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As the deadline nears for Minnesotans to purchase health insurance for 2014 on MNsure, an unsettling question remains: Will young, healthy people sign up on the online exchange and infuse plans with the premium revenues they need to pay for all the older, sicker people?
Through November, half of the enrollees who bought private health plans on MNsure were between the ages of 51 to 64, even though that age group makes up only 21 percent of the state’s non-elderly population. That was hardly the plan when the exchange was created under the federal Affordable Care Act to cover uninsured Minnesotans and improve benefit options for sick and self-employed people who didn’t have workplace benefits.
Private plans on the exchange generally set premiums with the expectation that the median age of enrollees would be closer to 40, which is what they typically saw in the plans they sold on the individual market in past years. The current median age of MNsure enrollees is 50.
“That’s kind of scary,” said Scott Keefer, vice president of policy and legislative affairs for Blue Cross and Blue Shield of Minnesota.
Keefer and other insurance officials have reasons to remain optimistic. After Massachusetts enacted a state insurance mandate in 2006, it took that state’s younger adults longer to sign up as well. The mandate to buy insurance as part of federal reform doesn’t kick in until April 2014, so it is possible that cost-conscious young adults are waiting until the last possible minute. But they aren’t leaving the crucial issue to chance.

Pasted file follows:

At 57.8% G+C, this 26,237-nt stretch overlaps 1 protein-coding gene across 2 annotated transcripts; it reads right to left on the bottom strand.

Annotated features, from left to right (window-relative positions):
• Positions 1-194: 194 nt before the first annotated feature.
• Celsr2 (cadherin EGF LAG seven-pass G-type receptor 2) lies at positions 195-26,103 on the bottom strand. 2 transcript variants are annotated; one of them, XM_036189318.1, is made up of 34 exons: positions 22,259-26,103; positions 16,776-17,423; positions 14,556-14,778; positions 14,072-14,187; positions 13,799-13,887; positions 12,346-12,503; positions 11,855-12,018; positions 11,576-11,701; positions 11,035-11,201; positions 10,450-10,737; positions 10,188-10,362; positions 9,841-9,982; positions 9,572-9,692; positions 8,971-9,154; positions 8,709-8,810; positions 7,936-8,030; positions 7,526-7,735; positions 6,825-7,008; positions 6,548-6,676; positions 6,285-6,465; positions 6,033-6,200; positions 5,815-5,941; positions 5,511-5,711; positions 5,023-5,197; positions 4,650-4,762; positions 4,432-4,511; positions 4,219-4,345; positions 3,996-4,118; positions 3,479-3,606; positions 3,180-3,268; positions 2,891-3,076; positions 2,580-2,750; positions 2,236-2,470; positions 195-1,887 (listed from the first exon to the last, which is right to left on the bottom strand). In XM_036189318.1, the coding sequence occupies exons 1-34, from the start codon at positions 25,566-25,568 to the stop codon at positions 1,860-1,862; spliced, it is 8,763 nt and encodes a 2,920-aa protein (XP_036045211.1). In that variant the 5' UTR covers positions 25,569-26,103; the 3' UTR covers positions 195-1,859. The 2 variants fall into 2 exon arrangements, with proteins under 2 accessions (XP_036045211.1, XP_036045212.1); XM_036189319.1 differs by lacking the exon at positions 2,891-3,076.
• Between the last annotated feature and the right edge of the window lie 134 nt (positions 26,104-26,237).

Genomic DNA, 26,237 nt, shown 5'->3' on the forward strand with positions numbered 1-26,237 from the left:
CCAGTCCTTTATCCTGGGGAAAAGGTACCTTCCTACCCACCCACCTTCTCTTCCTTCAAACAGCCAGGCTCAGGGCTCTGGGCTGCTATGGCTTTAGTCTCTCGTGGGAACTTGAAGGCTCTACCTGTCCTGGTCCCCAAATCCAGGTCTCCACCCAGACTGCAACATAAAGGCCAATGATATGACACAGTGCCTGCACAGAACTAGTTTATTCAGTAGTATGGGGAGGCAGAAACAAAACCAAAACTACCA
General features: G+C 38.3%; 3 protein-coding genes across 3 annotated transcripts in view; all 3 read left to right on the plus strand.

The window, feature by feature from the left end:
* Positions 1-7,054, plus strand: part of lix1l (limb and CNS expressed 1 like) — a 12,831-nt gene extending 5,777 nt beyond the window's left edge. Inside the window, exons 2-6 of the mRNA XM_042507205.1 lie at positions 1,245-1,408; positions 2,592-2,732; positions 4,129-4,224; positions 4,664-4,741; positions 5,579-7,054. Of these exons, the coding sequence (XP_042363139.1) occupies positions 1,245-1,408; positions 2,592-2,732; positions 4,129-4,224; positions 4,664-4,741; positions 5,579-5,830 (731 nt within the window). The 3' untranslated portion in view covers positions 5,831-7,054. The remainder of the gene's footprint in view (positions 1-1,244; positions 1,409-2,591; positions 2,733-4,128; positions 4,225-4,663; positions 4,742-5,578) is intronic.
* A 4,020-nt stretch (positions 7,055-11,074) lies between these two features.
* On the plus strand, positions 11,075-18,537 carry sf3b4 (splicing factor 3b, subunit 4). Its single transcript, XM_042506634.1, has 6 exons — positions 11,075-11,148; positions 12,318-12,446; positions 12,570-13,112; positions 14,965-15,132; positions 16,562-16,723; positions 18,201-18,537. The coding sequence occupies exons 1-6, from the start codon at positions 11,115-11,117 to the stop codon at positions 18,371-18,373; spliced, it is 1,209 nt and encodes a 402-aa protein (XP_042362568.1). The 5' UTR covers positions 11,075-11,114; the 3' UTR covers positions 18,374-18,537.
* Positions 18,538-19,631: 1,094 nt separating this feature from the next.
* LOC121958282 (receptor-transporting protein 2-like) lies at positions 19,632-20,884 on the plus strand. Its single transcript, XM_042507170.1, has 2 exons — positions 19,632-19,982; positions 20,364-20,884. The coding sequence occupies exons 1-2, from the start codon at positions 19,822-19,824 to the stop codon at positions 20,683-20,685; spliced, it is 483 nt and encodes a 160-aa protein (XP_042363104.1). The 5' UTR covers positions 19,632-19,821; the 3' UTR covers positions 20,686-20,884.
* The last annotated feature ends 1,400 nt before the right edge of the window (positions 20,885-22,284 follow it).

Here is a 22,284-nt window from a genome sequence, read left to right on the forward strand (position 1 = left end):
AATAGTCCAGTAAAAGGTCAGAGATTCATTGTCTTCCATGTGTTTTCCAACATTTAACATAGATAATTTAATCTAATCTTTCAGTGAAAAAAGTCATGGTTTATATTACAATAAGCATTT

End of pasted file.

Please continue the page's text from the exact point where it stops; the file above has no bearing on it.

A ‘broader risk pool’
MNsure’s new chief executive officer, Scott Leitz, said in a radio interview Friday that the organization will be “very actively targeting that group,” and a MNsure spokeswoman said increased marketing on college campuses is being considered.
“One of the important things about MNsure is getting young, healthy folks in so that they have coverage and that they’re part of the broader risk pool,” Leitz said.
Tiah Colacci, a 28-year-old nanny, is getting enrolled just under MNsure’s deadline for benefits by Jan. 1. While she had problems with the website the first time she tried it, she said her delay was because she needed time to compare MNsure plans with the benefits available through her nanny agency. It turned out that MNsure’s plans were substantially cheaper.
Her 30-year-old fiancé, by comparison, grew weary of the site’s bugs this fall and bristled at the notion of buying a costly plan to essentially pay for the health care needs of older and sicker enrollees.
“He got frustrated the first time he went on,” Colacci said, “and then he didn’t want to go on again.”
No tolerance for glitches
Insurance officials worry that low initial enrollment of young adults might reflect their intolerance with the on-again, off-again glitches of the MNsure website. In October, many people couldn’t complete the security questions and create accounts on the site. Others would complete applications but see their status as “pending” for weeks. On Monday, the site was down for brief periods. On Tuesday morning, it was struggling to accept new accounts.